The next gate to be mentioned in our anticlockwise tour of the walls of ancient Jerusalem is the fish gate, Neh. 3. 3. Once again, near this gate was the fish market, and the road that led to the gate was the road from Galilee where there was a great fishing industry. "I will make you fishers of men" was the call that the Lord gave to His early disciples. Luke's Gospel renders it, "Fear not; from henceforth thou shall catch men", Luke 5. 10. This gate speaks of service, and the reference in Luke's Gospel promises to make us successful men and women in the Lord's service if we are prepared to follow Him in every sense of the word. It is quite amazing that at least 25 per cent of those early disciples were fishermen by profession. We suggest that the Lord saw in those rugged fishermen qualities that they them­selves could not see but that He could use. The fishermen of that day worked together as teams. Some directed from the shore, some pulled in the nets, some rowed the boats, some handled the nets, some carried the torches, and some beat the water with sticks to frighten the fish towards the nets. Teamwork, cooperation and contribu­tion are often essential ingredients in service for the Lord today. Other qualities that were inherent in a fisher­man were skill, patience, alertness and quickness, as well as keeping out of sight so that his reflection should not be spotted in the water. What a lesson to learn there! "He must increase, but I must decrease", John 3. 30; no flesh must glory in His presence, 1 Cor. 1. 29.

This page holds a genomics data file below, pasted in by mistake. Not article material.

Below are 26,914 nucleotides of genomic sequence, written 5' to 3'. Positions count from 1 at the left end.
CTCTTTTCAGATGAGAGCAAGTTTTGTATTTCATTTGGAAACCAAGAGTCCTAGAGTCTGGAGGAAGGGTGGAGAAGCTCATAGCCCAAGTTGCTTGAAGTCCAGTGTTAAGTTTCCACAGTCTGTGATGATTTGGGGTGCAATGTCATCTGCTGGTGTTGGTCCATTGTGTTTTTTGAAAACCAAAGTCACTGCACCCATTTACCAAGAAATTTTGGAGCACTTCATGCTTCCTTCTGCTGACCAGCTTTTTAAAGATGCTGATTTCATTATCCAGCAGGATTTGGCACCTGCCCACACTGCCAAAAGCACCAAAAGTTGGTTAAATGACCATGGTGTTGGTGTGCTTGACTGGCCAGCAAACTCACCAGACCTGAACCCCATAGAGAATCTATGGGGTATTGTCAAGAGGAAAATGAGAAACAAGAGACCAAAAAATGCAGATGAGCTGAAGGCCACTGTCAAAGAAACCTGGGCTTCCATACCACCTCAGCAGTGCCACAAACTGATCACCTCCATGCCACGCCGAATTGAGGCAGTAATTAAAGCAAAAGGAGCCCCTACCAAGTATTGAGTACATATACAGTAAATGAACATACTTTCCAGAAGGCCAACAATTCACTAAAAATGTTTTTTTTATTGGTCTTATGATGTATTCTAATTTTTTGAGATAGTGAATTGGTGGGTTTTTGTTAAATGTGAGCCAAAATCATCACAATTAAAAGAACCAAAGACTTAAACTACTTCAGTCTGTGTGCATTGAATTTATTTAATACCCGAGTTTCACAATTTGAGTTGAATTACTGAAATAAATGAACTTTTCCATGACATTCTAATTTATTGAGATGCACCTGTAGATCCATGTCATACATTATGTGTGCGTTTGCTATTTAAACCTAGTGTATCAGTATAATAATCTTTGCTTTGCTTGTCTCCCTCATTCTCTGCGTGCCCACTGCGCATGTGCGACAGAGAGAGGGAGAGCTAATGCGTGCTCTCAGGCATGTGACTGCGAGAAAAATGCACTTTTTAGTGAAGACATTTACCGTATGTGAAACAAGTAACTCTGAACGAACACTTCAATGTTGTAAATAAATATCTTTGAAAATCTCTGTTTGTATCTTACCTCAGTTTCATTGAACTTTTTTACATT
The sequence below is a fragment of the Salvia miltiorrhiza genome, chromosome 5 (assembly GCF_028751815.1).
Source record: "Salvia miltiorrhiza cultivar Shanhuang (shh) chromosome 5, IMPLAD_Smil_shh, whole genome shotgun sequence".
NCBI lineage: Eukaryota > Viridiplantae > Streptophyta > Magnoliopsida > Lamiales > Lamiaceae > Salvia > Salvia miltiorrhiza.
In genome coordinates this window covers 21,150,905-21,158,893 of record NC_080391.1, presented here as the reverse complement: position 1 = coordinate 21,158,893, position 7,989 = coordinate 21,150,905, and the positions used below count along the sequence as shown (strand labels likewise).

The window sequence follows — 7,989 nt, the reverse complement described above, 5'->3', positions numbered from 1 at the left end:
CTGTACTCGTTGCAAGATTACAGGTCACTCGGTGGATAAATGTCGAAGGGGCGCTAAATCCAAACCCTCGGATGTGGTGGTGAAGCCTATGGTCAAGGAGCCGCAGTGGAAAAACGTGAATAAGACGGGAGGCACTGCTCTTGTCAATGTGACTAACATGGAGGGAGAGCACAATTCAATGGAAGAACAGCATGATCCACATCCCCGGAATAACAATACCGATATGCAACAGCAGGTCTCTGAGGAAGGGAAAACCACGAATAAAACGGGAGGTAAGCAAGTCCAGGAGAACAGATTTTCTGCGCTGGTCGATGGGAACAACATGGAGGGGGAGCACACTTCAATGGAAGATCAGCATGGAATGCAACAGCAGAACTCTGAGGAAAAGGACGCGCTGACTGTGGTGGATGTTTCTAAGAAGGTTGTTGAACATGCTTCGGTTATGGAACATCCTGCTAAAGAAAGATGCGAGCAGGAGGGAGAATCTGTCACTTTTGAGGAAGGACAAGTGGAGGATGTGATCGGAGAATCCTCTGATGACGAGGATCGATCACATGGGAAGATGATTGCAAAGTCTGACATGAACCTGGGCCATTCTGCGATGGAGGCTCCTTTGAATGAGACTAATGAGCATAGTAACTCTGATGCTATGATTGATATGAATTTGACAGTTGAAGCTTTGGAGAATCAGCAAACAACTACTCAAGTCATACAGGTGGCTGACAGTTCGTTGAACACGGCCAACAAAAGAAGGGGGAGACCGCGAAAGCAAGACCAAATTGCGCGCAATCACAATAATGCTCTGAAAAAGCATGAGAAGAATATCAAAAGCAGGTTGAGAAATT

Moving around the walls, we now come to the old gate. Was this gate called the "old gate" simply because it was old? Old names and old habits die hard, and we are reminded "that our old man is crucified with him", Rom. 6. 6, "that ye have put off the old man with his deeds", Col. 3. 9, and that "old things are passed away; behold, all things are become new", 2 Cor. 5. 17. When we discover that this gale leads to Golgotha, the lesson becomes clear. It is that of self assessment. We borrow the words of Ruth, "Where thou diest, will I die, and there will I be buried", Ruth 1. 17.